Points of interest so far:
If the river gets to 18 feet or higher, they're going to close the floodgates along the riverfront. Also they're asking people to stay off of the levees as much as possible. From a purely selfish point of view I'm disappointed. I was hoping to get a chance to take a few more pictures this weekend of the high water. It may be that I don't get to do that now. Leigh got a shot this morning of the French Quarter gauge and it's already a foot higher than it was last weekend.
Also what does this mean, exactly?
"If Morganza isn't opened quickly enough, we have Avondale Shipyards," she says. The facility's electrical infrastructure is at 18 feet, which means the shipyard -- and its 3,000 workers -- would shut down. A nuclear power plant in St. Charles Parish also could be affected, she says.
Referring to the Waterford 3 plant, of course. In what way do they mean it "could be affected"?
Oh but here's my favorite bit. Just a little while ago I read this story on WWLTV's site about river traffic.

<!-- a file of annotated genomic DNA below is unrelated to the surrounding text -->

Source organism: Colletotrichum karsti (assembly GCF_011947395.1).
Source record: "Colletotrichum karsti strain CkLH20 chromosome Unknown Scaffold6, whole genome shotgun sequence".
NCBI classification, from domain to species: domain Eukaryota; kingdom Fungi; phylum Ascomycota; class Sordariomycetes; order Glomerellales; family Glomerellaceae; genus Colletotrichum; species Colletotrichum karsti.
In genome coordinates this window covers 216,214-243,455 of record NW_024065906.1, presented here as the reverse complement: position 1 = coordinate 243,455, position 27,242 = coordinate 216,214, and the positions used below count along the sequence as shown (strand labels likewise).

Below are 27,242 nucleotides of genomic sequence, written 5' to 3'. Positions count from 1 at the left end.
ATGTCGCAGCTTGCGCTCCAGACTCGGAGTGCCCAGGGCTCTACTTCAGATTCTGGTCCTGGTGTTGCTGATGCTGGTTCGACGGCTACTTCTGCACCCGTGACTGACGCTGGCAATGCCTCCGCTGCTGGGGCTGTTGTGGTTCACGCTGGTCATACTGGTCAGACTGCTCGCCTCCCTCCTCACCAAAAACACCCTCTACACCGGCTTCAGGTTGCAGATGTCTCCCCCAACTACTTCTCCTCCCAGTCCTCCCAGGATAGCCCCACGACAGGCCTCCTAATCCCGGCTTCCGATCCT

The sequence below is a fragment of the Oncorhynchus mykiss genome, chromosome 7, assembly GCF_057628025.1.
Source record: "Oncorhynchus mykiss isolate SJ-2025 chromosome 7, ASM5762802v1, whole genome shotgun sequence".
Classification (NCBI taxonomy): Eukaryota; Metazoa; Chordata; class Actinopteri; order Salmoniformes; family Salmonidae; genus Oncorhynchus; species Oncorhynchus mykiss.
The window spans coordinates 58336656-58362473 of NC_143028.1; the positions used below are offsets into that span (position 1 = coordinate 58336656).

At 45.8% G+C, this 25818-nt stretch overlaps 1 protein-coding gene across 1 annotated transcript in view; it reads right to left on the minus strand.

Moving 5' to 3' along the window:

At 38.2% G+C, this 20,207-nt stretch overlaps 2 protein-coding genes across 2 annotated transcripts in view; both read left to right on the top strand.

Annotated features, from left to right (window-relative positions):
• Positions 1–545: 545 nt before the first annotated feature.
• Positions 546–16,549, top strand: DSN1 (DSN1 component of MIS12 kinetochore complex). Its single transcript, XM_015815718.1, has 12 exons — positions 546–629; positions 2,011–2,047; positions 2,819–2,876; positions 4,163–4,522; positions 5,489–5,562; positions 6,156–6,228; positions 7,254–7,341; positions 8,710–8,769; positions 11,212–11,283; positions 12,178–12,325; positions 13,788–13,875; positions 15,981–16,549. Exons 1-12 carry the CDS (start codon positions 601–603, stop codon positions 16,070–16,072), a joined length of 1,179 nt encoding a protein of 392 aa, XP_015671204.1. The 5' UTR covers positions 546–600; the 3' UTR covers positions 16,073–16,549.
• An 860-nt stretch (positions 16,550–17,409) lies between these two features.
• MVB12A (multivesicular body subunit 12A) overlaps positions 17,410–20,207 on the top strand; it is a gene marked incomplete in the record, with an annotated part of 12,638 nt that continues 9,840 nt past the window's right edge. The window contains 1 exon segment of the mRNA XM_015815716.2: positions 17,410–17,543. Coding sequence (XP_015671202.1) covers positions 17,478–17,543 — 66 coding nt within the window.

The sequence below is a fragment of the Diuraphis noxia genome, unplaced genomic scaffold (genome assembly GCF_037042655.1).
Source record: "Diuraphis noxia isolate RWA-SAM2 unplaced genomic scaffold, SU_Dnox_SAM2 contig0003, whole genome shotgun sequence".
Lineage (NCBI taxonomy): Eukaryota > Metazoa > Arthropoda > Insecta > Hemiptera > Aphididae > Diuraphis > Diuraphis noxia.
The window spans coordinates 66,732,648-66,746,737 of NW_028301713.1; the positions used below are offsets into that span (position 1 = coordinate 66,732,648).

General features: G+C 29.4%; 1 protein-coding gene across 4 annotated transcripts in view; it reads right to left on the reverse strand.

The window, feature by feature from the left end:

A runaway ship could cause major problems.
"They're going to drag the anchors at some point. Some of them will even pop the anchor chains. If that was to occur with this historic level of river, the ship would be at the top of the levee and it would take very little for that ship to punch a hole in the levee," said Michael Rooney, president of the New Orleans-Baton Rouge Steamship Pilots Association.
And then just now in Council chambers, here's Jackie Clarkson.
City Councilwoman Jackie Clarkson arrives and lays into barge owners and operators who don't moor their vessels, vowing that the city will sink all untethered vessles.
"We can't afford to have barges breaking loose, breaking levees," she says.
And suddenly we have this image in our mind of Jackie standing in Washington Artillery Park in her blood-red blazer firing the antique cannon at river barges. This pleases us greatly.
Update: Oyster suggests this may be the image we're describing.